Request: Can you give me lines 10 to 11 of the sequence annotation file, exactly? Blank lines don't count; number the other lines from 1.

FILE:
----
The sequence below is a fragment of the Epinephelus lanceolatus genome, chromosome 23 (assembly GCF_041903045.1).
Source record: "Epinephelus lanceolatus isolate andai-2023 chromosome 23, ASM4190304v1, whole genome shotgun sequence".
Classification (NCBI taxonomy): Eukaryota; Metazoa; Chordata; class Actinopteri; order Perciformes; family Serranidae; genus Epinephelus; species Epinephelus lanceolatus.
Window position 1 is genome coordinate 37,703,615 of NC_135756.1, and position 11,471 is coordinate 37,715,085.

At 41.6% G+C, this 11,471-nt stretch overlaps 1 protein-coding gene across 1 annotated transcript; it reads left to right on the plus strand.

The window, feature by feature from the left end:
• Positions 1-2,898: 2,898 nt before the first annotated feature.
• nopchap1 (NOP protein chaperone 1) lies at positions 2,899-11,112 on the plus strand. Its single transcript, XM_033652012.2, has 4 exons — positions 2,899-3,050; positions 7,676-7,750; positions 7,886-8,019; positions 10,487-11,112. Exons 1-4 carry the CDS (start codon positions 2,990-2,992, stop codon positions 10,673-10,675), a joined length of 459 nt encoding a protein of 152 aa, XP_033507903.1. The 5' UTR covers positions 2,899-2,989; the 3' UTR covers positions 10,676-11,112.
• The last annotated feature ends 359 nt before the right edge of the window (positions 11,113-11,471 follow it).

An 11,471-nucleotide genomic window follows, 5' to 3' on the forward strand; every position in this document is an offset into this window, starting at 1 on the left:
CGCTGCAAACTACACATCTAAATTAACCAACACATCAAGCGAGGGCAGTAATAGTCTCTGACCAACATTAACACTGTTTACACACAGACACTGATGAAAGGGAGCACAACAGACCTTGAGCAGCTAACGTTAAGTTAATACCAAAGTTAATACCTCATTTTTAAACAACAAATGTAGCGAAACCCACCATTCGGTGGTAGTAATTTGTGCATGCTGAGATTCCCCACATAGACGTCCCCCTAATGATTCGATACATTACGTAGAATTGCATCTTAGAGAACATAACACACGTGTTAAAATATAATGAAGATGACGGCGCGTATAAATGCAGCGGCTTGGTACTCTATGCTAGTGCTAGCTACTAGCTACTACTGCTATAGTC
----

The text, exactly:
An 11,471-nucleotide genomic window follows, 5' to 3' on the forward strand; every position in this document is an offset into this window, starting at 1 on the left:
CGCTGCAAACTACACATCTAAATTAACCAACACATCAAGCGAGGGCAGTAATAGTCTCTGACCAACATTAACACTGTTTACACACAGACACTGATGAAAGGGAGCACAACAGACCTTGAGCAGCTAACGTTAAGTTAATACCAAAGTTAATACCTCATTTTTAAACAACAAATGTAGCGAAACCCACCATTCGGTGGTAGTAATTTGTGCATGCTGAGATTCCCCACATAGACGTCCCCCTAATGATTCGATACATTACGTAGAATTGCATCTTAGAGAACATAACACACGTGTTAAAATATAATGAAGATGACGGCGCGTATAAATGCAGCGGCTTGGTACTCTATGCTAGTGCTAGCTACTAGCTACTACTGCTATAGTC